On-Site Magazine

Alberta follows Ontario’s lead, tables prompt payment legislation

October 23, 2020   David Kennedy

The new rules will set a 28-day timeline for owners, GCs and subcontractors to pay invoices for finished work and supplies. PHOTO: Getty Images/Seventyfour

A year after legislation that set strict timelines for construction payments came into force in Ontario, the Alberta government is following suit.

Service Alberta Minister, Nate Glubish, announced new prompt payment legislation for the province’s building industry Oct. 21. He said the new set of payment standards builds off industry recommendations and follows years of issues with late payments in the construction sector that kept companies waiting as long as six months to be paid for work already completed.

In a press conference outlining the changes, he pointed to a scenario in which a general contractor may have put off paying a subcontractor, setting off a cascade effect for sub-subcontractors and suppliers down the construction chain.

“In this environment, nobody gets paid on time for the work they’ve completed and this makes it difficult for them to bid on new jobs, it makes it difficult for them to make payroll and to pay their employees, and in many cases, it pushed businesses to the brink of bankruptcy,” Glubish said.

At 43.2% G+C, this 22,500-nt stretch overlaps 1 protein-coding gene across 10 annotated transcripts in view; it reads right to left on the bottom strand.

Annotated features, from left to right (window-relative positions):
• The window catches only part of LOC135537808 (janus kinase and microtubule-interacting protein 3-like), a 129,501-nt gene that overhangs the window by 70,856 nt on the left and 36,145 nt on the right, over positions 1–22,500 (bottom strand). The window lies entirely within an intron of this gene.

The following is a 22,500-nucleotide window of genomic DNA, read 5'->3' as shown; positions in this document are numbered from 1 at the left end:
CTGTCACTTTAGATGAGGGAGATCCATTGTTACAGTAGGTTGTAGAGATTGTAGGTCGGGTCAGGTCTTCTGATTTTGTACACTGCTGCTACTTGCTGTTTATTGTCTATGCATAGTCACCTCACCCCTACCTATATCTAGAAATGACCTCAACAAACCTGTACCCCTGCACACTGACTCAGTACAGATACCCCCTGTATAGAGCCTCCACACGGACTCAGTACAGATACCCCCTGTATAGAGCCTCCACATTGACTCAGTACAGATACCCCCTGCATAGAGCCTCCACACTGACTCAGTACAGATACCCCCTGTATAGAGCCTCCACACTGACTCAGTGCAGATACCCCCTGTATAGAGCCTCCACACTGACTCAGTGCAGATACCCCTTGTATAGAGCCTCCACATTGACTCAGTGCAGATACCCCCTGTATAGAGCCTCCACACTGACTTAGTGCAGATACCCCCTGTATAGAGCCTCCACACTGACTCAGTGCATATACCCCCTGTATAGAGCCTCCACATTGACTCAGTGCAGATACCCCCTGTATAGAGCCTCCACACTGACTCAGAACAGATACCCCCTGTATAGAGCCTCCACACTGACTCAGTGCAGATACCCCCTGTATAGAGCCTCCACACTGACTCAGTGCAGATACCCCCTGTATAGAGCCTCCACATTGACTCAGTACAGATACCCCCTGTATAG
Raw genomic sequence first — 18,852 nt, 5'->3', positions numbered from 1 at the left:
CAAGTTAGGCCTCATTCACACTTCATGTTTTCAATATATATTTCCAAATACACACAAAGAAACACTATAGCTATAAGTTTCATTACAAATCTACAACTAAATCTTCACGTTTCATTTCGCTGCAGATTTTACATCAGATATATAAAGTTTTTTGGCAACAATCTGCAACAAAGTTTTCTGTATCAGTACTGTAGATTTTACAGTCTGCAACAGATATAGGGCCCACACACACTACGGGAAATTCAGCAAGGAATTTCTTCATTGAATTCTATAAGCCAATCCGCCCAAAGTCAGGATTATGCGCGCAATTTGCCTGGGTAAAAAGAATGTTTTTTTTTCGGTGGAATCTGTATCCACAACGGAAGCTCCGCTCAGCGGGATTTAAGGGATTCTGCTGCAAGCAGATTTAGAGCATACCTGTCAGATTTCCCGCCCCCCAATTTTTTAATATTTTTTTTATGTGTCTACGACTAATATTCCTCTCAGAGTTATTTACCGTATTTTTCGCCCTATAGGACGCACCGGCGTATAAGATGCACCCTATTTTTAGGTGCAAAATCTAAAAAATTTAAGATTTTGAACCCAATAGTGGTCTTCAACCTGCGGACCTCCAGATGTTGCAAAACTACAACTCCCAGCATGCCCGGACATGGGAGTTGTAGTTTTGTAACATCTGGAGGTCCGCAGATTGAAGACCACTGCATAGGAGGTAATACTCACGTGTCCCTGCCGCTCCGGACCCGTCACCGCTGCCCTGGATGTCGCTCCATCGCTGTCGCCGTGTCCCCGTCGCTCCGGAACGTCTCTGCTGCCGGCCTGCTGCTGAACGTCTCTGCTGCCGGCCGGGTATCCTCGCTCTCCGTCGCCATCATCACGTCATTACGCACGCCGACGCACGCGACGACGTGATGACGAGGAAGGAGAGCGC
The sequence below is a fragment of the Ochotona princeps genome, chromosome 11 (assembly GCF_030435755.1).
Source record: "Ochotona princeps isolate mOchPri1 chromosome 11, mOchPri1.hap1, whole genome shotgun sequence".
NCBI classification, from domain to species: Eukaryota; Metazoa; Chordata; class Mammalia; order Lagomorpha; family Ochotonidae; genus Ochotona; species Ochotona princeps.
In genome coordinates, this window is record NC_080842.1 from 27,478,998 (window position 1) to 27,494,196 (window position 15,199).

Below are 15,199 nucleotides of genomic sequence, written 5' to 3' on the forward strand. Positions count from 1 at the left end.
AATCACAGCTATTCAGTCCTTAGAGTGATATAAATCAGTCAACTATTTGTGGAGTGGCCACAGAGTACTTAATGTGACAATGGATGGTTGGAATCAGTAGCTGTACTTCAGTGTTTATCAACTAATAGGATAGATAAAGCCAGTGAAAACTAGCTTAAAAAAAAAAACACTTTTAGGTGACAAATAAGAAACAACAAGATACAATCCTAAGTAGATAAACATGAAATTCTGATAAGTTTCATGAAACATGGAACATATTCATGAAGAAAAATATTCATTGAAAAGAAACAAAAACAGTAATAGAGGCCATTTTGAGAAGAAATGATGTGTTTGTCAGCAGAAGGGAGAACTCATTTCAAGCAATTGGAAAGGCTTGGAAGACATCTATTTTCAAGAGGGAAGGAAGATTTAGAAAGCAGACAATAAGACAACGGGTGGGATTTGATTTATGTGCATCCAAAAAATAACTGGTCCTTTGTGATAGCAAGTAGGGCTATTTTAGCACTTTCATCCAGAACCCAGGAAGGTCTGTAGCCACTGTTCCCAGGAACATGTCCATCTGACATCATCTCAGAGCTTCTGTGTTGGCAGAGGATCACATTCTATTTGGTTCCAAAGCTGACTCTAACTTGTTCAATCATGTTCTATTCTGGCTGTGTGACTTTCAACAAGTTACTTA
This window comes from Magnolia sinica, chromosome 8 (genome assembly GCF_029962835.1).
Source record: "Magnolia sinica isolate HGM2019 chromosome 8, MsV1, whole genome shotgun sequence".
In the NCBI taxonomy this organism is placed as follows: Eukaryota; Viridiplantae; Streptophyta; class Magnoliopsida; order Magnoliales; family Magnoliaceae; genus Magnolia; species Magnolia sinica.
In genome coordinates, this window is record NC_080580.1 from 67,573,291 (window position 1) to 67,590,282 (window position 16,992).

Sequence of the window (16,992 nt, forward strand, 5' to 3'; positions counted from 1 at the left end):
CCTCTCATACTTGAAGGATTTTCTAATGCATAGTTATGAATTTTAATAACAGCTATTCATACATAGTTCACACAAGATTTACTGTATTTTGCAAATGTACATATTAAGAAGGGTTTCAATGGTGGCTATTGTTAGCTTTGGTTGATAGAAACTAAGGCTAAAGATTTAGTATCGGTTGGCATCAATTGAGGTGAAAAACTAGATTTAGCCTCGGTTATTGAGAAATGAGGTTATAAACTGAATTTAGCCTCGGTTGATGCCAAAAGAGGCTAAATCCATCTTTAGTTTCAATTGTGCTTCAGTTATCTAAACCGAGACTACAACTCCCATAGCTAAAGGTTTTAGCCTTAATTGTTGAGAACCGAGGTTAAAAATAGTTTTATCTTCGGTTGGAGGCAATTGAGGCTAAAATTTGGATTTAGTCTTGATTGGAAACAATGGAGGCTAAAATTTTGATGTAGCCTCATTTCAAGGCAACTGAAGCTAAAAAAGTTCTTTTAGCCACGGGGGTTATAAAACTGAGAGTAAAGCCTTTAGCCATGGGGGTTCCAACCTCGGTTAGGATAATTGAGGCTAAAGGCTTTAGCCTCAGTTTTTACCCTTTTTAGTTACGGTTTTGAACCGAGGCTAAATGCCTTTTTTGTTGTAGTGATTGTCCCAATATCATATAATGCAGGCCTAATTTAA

The new legislation, which would amend and rename the Builders’ Lien Act to the Prompt Payment and Construction Lien Act, passed its first reading in the province’s legislature Wednesday.

As in Ontario, the regulations would set a 28-day timeline for owners, contractors and subcontractors to pay invoices. It would also prohibit “pay-when-paid” clauses in contracts, extend timelines for registering liens and introduce new rules for releasing holdback on large projects. An adjudication system for dispute resolution would also be put in place with the aim of avoiding court battles and speeding up rulings.

Frederick Vine, chair of the Alberta Construction Association, said it has been advocating for such changes for a long time.

“These mechanisms help timely completion of construction projects, ensure our employees are not impacted by payment delays and provide better value for taxpayers on public infrastructure projects,” he said in a release.

Building Trades of Alberta (BTA), among numerous other construction groups, joined Vine in welcoming the new legislation.

“This is something Alberta has needed for some time, and we thank the provincial government for bringing it forward,” Terry Parker, the BTA’s executive director, said in a release.

The province plans to work toward passing the bill this fall. Assuming the new prompt payment rules clear the legislature, Glubish said the government will work toward completing the supporting regulations ahead of the bill’s tentative proclamation in July 2021.


Read more about the changes under Ontario prompt payment here.

The full bill introduced in the Alberta legislature Oct. 21 is available here.

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